Small companies struggling to repay loans in Italy and Spain signal bigger problems on the horizon for the euro zone after the dust has settled on Cyprus’s last-ditch bailout this week. Defaults by small and medium-sized enterprises (SMEs), easily the biggest employers in Spain and Italy, are rising at a worrying clip, spelling trouble for the banks and two countries at the heart of Europe’s debt crisis. “You can be sure that if these companies’ bad debts rise, you’re going to see more bad loans to families, and credit card bills that won’t be paid,” said Javier Santoma, finance professor at Spain’s IESE business school.
The ability of Italy and Spain, which account for 28 percent of the euro zone economy compared with Cyprus’s 0.2 percent, to pull themselves out of crisis and avoid full-blown bailouts depends on the health of their banks; weak banks conserve capital rather than lend to get the economy moving.
Profits at Spain’s top three lenders Santander, BBVA and Caixabank fell an average 60 percent in 2012 due to steep government-enforced provisions for property losses. Writedowns of nearly 24 billion euros at state-owned Bankia ed to a record 19.2 billion euro loss. In Italy, the two biggest banks, Intesa Sanpaolo and UniCredit, set aside a combined 14 billion euros in 2012 to cover bad loans. Smaller lenders also had to increase provisions after the central bank conducted simultaneous audits of around 20 institutions. Banco Popolare, Italy’s fourth biggest, issued a profit warning after the audit prompted 684 million euros of loan loss provisions in the fourth quarter, more than the total it set aside in the first nine months of the year.
The Italian banking association has said the pace of growth in bad loans, which has been climbing at an annual rate of 16-17 percent in recent months, should ease later in the year, based on economic recovery in the second half. That looks remote after the government this month said GDP would shrink 1.3 percent this year, adjusting a previous forecast for a 0.2 percent fall. “Consumption levels, retail sales, industrial activity have gone back to pre-euro levels, and the banks still have not fully taken into account the fall in the property market. I doubt that if they foreclose today … they would get much of their money back,” said Ronny Rehn, analyst at Keefe, Bruyette & Woods. “So I think we will see a lot more provisioning for many years. Also, there is a lot of non-competitive companies that will end up exiting the market and defaulting, entailing more losses for the banks.”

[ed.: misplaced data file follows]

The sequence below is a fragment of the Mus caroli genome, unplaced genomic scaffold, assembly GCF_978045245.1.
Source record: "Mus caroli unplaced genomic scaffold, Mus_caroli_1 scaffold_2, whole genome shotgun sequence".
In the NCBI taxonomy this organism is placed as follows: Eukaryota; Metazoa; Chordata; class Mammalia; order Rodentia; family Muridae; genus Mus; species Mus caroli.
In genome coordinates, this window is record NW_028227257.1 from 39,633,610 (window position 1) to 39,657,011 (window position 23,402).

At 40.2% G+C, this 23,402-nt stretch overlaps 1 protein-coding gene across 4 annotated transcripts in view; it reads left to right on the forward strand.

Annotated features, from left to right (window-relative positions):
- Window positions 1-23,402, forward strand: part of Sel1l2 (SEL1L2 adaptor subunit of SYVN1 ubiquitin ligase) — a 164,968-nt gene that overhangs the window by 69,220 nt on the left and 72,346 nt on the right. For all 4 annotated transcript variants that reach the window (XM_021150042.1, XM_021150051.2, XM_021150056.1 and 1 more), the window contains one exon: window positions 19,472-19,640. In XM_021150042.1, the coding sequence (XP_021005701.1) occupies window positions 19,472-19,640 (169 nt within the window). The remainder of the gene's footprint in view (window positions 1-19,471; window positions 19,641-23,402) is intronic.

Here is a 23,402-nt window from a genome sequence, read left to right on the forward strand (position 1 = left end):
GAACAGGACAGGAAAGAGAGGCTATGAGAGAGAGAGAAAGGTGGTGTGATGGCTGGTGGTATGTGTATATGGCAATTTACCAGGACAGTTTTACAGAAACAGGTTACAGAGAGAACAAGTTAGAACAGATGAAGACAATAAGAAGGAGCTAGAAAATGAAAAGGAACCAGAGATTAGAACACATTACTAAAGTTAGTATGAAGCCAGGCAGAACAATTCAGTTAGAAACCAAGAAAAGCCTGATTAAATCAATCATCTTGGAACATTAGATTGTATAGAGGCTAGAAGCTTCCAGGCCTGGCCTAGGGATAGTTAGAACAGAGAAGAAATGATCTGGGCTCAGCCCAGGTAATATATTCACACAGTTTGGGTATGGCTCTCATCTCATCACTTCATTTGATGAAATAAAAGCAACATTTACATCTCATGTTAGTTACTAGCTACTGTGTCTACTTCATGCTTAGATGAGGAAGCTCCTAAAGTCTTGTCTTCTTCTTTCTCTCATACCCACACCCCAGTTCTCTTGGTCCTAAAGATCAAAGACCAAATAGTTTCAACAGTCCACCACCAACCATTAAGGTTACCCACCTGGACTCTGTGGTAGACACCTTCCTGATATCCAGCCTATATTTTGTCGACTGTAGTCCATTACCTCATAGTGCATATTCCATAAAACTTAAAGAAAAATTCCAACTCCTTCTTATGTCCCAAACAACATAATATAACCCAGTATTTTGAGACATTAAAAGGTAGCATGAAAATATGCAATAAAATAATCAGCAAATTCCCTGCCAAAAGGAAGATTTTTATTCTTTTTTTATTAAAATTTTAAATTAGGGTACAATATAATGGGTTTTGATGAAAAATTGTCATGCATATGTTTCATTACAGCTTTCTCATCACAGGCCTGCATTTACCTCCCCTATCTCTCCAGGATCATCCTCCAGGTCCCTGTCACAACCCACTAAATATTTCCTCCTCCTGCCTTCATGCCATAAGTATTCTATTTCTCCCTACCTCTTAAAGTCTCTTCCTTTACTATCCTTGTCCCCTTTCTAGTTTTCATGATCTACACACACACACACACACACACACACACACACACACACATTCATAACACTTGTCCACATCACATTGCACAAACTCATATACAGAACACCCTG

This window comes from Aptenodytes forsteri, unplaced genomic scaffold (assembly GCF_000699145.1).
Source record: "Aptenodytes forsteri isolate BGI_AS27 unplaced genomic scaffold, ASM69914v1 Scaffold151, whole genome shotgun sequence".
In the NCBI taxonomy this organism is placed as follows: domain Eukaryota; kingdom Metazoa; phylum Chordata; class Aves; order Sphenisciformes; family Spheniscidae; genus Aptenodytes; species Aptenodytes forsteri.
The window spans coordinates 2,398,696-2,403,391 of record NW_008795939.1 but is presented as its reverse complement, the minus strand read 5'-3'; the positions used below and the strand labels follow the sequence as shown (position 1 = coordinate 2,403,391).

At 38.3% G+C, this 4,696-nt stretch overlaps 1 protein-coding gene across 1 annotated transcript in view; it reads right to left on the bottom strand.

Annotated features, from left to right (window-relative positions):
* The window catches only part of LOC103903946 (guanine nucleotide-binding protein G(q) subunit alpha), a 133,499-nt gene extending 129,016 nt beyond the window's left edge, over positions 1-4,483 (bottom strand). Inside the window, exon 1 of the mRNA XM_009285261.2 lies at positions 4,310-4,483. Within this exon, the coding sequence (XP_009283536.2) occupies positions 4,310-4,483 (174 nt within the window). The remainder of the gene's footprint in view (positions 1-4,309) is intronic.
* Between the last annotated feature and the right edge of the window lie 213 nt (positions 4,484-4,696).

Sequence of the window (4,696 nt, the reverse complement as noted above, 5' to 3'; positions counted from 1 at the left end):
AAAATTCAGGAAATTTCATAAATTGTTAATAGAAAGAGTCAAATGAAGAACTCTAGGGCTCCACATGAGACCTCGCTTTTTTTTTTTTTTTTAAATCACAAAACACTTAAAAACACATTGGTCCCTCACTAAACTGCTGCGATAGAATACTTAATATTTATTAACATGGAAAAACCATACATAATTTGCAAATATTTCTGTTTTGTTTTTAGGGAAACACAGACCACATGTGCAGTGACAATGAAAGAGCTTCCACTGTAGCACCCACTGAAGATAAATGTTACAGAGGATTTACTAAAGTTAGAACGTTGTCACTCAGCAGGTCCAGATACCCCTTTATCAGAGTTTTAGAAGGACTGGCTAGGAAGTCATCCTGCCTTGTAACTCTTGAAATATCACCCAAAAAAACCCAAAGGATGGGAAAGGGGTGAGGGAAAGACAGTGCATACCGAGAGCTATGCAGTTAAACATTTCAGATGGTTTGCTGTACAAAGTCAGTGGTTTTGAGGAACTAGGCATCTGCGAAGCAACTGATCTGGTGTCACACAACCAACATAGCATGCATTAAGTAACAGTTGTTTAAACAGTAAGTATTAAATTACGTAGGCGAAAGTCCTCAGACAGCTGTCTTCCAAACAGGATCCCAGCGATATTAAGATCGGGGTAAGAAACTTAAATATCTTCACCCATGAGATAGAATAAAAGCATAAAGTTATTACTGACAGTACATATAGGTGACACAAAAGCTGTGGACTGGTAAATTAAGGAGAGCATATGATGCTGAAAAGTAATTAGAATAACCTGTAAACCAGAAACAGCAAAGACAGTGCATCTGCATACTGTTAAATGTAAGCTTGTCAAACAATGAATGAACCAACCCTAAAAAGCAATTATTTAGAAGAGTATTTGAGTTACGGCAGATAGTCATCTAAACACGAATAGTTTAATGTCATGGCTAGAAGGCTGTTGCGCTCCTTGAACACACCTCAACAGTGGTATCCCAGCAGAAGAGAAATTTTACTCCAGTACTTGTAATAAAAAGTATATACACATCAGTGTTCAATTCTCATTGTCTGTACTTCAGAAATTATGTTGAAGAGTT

No safety net for the entrepreneurs
Behind the figures are struggling people. Raffaele Balzano faces eviction in days from his two-star hotel in Pistoia, Tuscany, which was forced to close last year. Power and water were cut off when he couldn’t pay the bills. “In 2011 it all came to a head. I had a debt of 26,000 euros with the bank, and they would not give me any new credit lines to try and stay afloat, plus I also owed some 50,000 euros to suppliers which I could not pay,” Balzano told Reuters. “No one has helped me, not the government, the banks or any trade unions. We, the small businessmen, have no safety net whatsoever. I’ve lost everything.”
One in 10 Spanish loans was in arrears for three months or more in December, and research firm Axesor said February was the worst month since 2008, with more than 1,000 companies filing for creditor protection, up 82 percent on a year earlier, even though banks roll over debt for many struggling borrowers. Around 1,000 companies a month went bust last year in Italy, and as of January, 7.4 percent of loans were non-performing, the highest in nearly 13 years and much worse than France’s 4.1 percent and Germany’s 3 percent. At the other end of the scale, the Greek bad loan ratio was 22.5 percent at end-September 2012.
With Italy and Spain expected to contract by 1.3 percent and 1.5 percent this year under the weight of government austerity programs, SME bad debts are set to climb, meaning defaults are more likely in consumer credit and mortgages. Unemployment, already a record 26 percent in Spain and 11.7 percent in Italy, the worst since the current statistical series began in 1992, will also climb as small firms fire staff.
Fed up being ignored by banks and the Italian government, Giuseppina Virgili set up an association called the “Invisible Small Entrepreneurs” to advise businesses in trouble. “The banks have turned off the credit tap for us small entrepreneurs. They don’t give us money, they don’t trust us. We are no longer welcome customers,” Virgili told Reuters. “They are scared that we can’t pay them back, so they treat us as if we were the cause of the economic crisis, even when we should be part of the solution.”
Back to Mom’s home
In Spain, a breakdown of the country’s regional savings banks, which overextended themselves in the property boom, has left many of their small clients without financing. “We want to lend, but those that really need the funding are the SMEs that used to borrow from the savings banks. We don’t know their track record, and for now these companies are isolated, which has created a shock in terms of lending,” a senior Spanish banker said, on condition of anonymity. The government is trying to get various state-backed credit schemes going, including 45 billion euros in SME financing, plus tax breaks for these companies. But bankers complain of a lack of “solvent demand”. “We have not seen a healthy demand for new credit,” Victor Massiah, CEO of Ubi Banca, said this month after Italy’s fifth biggest bank by branch numbers reported a nearly 40 percent rise in loan writedowns for 2012. “Unemployment is rising, young people are living with their parents, they are not getting married, and they are not buying a house – the demand for private mortgages has halved.”
Souce: Reuters, Il Sole 24 Ore